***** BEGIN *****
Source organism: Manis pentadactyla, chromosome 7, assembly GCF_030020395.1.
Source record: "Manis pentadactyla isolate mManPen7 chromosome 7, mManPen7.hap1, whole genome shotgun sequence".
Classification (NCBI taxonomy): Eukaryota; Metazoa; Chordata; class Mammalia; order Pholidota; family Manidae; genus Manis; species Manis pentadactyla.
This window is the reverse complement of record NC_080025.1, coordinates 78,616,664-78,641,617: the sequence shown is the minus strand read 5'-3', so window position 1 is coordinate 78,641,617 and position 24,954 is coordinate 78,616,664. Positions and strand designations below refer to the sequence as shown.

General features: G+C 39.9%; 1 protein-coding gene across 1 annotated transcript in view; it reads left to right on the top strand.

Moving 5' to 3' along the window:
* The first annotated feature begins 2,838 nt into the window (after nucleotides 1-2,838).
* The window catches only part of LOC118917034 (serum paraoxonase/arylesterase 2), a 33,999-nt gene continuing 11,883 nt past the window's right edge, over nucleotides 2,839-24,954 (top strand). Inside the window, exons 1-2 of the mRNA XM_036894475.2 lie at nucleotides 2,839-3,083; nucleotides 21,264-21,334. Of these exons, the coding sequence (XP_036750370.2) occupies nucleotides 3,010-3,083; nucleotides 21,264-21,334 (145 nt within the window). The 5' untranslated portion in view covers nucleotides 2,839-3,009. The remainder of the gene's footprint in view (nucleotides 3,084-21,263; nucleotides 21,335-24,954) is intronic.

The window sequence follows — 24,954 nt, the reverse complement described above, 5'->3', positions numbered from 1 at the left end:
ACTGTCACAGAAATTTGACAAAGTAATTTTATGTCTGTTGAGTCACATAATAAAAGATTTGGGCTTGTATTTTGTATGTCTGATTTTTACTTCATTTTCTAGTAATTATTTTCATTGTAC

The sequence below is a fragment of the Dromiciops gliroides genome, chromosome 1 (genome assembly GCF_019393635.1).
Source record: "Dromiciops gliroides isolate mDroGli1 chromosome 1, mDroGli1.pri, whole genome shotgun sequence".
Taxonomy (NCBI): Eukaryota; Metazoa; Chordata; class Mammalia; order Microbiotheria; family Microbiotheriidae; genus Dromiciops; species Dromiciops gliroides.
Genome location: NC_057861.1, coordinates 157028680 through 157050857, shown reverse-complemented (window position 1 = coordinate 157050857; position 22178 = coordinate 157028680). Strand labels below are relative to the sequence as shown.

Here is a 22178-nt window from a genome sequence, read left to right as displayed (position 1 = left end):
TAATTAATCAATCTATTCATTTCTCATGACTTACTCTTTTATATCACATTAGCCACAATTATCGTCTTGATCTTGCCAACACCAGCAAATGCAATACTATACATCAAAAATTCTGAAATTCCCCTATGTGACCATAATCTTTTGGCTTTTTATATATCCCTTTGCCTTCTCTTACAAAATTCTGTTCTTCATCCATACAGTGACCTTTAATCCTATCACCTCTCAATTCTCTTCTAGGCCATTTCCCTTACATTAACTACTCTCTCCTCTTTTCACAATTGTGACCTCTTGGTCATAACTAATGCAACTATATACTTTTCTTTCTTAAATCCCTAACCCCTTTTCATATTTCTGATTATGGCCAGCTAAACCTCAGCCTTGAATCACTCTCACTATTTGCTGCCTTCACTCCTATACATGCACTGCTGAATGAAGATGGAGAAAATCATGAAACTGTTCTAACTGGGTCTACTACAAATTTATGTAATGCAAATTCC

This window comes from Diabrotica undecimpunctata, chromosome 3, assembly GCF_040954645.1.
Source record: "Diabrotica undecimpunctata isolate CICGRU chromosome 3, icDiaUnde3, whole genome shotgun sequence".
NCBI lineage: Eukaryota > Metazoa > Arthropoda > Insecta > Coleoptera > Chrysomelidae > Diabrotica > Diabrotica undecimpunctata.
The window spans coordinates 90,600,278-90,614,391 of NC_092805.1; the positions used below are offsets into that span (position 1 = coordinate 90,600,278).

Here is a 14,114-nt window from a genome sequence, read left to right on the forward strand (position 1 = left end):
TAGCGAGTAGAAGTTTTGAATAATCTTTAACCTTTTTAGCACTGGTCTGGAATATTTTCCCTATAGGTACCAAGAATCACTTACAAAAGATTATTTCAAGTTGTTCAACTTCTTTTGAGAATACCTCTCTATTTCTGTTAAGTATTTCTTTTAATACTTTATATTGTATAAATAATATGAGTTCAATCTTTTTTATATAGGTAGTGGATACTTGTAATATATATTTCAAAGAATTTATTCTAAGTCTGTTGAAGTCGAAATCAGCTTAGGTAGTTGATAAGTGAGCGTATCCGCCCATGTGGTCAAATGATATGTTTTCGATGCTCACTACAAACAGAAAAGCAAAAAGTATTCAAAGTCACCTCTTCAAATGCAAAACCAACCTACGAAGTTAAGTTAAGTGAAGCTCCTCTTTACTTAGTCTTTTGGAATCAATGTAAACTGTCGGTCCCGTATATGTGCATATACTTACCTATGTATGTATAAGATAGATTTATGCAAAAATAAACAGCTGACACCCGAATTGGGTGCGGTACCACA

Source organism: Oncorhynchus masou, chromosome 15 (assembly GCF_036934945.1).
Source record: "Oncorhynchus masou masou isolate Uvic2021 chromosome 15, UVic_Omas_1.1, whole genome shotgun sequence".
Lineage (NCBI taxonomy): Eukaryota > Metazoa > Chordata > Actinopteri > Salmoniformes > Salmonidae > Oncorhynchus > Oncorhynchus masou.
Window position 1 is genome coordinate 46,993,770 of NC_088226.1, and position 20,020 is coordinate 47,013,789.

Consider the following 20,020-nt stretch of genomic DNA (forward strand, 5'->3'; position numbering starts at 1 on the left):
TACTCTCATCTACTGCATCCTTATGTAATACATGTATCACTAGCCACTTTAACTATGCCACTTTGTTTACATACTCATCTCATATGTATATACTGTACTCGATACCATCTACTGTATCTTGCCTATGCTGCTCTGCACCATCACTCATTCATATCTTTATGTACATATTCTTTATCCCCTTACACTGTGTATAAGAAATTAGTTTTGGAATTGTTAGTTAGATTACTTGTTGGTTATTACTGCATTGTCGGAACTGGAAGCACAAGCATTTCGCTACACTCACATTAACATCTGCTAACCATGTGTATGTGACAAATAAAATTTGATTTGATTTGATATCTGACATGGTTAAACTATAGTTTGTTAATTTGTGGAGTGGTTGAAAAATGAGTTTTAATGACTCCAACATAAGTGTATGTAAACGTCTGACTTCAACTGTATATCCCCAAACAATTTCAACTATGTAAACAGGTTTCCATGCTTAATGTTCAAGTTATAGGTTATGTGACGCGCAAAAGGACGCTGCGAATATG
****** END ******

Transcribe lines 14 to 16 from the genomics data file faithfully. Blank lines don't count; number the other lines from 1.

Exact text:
Genome location: NC_057861.1, coordinates 157028680 through 157050857, shown reverse-complemented (window position 1 = coordinate 157050857; position 22178 = coordinate 157028680). Strand labels below are relative to the sequence as shown.

Here is a 22178-nt window from a genome sequence, read left to right as displayed (position 1 = left end):
TAATTAATCAATCTATTCATTTCTCATGACTTACTCTTTTATATCACATTAGCCACAATTATCGTCTTGATCTTGCCAACACCAGCAAATGCAATACTATACATCAAAAATTCTGAAATTCCCCTATGTGACCATAATCTTTTGGCTTTTTATATATCCCTTTGCCTTCTCTTACAAAATTCTGTTCTTCATCCATACAGTGACCTTTAATCCTATCACCTCTCAATTCTCTTCTAGGCCATTTCCCTTACATTAACTACTCTCTCCTCTTTTCACAATTGTGACCTCTTGGTCATAACTAATGCAACTATATACTTTTCTTTCTTAAATCCCTAACCCCTTTTCATATTTCTGATTATGGCCAGCTAAACCTCAGCCTTGAATCACTCTCACTATTTGCTGCCTTCACTCCTATACATGCACTGCTGAATGAAGATGGAGAAAATCATGAAACTGTTCTAACTGGGTCTACTACAAATTTATGTAATGCAAATTCC